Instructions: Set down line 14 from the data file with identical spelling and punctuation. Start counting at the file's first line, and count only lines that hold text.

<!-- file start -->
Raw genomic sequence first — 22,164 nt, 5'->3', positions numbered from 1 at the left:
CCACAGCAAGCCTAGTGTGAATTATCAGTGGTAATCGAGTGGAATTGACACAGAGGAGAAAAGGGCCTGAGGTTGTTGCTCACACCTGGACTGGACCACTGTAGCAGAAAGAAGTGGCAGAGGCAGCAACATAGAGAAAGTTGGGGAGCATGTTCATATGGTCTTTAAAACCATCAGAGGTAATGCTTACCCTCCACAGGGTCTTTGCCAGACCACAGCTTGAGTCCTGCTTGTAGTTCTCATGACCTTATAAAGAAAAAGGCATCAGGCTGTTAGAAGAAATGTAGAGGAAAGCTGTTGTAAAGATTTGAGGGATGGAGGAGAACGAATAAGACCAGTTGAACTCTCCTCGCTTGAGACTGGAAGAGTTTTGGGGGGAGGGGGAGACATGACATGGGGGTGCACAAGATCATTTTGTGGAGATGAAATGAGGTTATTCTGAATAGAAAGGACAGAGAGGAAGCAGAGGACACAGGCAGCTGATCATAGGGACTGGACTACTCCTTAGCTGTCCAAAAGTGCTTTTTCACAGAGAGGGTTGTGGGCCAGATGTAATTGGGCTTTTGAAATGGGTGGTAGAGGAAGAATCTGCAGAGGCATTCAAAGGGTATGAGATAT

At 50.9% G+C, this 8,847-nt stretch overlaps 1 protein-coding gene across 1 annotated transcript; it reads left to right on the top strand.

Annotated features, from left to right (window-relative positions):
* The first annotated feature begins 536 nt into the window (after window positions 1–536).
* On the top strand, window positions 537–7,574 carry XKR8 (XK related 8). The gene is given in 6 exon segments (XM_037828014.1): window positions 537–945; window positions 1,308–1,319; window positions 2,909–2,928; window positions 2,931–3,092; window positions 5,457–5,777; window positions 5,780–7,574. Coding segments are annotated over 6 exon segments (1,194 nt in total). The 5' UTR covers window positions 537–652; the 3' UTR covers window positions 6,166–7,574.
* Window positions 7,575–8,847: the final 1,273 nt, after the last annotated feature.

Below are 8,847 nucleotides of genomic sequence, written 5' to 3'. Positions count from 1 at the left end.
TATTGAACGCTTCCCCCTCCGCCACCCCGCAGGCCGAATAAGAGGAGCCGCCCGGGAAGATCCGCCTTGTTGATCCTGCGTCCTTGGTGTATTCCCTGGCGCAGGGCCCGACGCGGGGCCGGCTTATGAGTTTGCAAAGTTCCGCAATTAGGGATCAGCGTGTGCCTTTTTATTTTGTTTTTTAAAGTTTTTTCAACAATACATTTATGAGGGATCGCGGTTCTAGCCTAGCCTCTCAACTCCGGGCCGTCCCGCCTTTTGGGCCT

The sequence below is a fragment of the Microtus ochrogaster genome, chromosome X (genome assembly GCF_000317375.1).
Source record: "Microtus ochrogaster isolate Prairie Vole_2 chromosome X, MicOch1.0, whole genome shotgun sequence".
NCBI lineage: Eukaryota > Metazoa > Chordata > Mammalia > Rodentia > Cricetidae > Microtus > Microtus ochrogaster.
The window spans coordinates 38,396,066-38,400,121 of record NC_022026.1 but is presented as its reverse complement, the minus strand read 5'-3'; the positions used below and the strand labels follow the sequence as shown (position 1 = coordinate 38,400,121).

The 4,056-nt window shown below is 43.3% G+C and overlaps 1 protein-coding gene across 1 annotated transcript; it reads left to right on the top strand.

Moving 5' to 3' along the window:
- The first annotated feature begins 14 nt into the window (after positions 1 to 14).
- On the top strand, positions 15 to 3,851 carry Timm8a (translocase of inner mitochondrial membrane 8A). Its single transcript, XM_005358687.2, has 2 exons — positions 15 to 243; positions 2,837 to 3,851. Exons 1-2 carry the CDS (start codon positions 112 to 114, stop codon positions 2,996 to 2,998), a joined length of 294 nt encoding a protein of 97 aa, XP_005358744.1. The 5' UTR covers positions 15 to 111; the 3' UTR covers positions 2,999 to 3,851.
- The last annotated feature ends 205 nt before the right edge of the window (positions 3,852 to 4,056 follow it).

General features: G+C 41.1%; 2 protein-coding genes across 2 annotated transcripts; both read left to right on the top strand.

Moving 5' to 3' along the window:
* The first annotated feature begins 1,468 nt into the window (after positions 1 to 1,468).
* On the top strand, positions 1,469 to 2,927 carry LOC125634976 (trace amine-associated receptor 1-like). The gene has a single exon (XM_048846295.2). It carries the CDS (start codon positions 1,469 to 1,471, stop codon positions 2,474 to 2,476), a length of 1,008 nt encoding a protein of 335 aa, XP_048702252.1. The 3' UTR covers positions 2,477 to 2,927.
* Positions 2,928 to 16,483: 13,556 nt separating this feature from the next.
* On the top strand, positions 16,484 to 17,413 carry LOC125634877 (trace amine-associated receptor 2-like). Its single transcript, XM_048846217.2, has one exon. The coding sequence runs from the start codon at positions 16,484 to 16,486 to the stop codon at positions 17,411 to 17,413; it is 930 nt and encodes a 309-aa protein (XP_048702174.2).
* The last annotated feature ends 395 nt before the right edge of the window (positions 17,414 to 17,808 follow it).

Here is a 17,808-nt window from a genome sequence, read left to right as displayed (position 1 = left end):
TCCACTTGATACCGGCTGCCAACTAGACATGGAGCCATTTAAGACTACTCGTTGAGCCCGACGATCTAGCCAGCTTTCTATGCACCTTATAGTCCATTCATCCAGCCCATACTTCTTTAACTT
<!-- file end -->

The 4,056-nt window shown below is 43.3% G+C and overlaps 1 protein-coding gene across 1 annotated transcript; it reads left to right on the top strand.